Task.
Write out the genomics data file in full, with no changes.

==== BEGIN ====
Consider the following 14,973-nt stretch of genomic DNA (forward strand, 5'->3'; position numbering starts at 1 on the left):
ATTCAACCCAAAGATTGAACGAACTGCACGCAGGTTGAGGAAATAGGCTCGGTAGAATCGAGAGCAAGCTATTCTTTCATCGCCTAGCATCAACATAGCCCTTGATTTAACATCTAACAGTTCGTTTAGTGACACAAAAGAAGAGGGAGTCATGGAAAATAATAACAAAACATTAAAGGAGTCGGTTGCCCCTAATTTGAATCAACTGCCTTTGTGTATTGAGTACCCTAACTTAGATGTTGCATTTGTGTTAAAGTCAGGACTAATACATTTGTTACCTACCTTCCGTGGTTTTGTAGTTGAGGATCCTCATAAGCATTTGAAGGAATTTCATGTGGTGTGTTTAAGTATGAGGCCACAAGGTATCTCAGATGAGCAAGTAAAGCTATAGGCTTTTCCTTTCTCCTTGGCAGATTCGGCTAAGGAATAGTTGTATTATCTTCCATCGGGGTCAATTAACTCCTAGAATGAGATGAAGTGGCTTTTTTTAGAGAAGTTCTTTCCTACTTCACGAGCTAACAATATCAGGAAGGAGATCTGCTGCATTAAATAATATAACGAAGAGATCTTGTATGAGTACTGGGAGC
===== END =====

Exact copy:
Consider the following 14,973-nt stretch of genomic DNA (forward strand, 5'->3'; position numbering starts at 1 on the left):
ATTCAACCCAAAGATTGAACGAACTGCACGCAGGTTGAGGAAATAGGCTCGGTAGAATCGAGAGCAAGCTATTCTTTCATCGCCTAGCATCAACATAGCCCTTGATTTAACATCTAACAGTTCGTTTAGTGACACAAAAGAAGAGGGAGTCATGGAAAATAATAACAAAACATTAAAGGAGTCGGTTGCCCCTAATTTGAATCAACTGCCTTTGTGTATTGAGTACCCTAACTTAGATGTTGCATTTGTGTTAAAGTCAGGACTAATACATTTGTTACCTACCTTCCGTGGTTTTGTAGTTGAGGATCCTCATAAGCATTTGAAGGAATTTCATGTGGTGTGTTTAAGTATGAGGCCACAAGGTATCTCAGATGAGCAAGTAAAGCTATAGGCTTTTCCTTTCTCCTTGGCAGATTCGGCTAAGGAATAGTTGTATTATCTTCCATCGGGGTCAATTAACTCCTAGAATGAGATGAAGTGGCTTTTTTTAGAGAAGTTCTTTCCTACTTCACGAGCTAACAATATCAGGAAGGAGATCTGCTGCATTAAATAATATAACGAAGAGATCTTGTATGAGTACTGGGAGC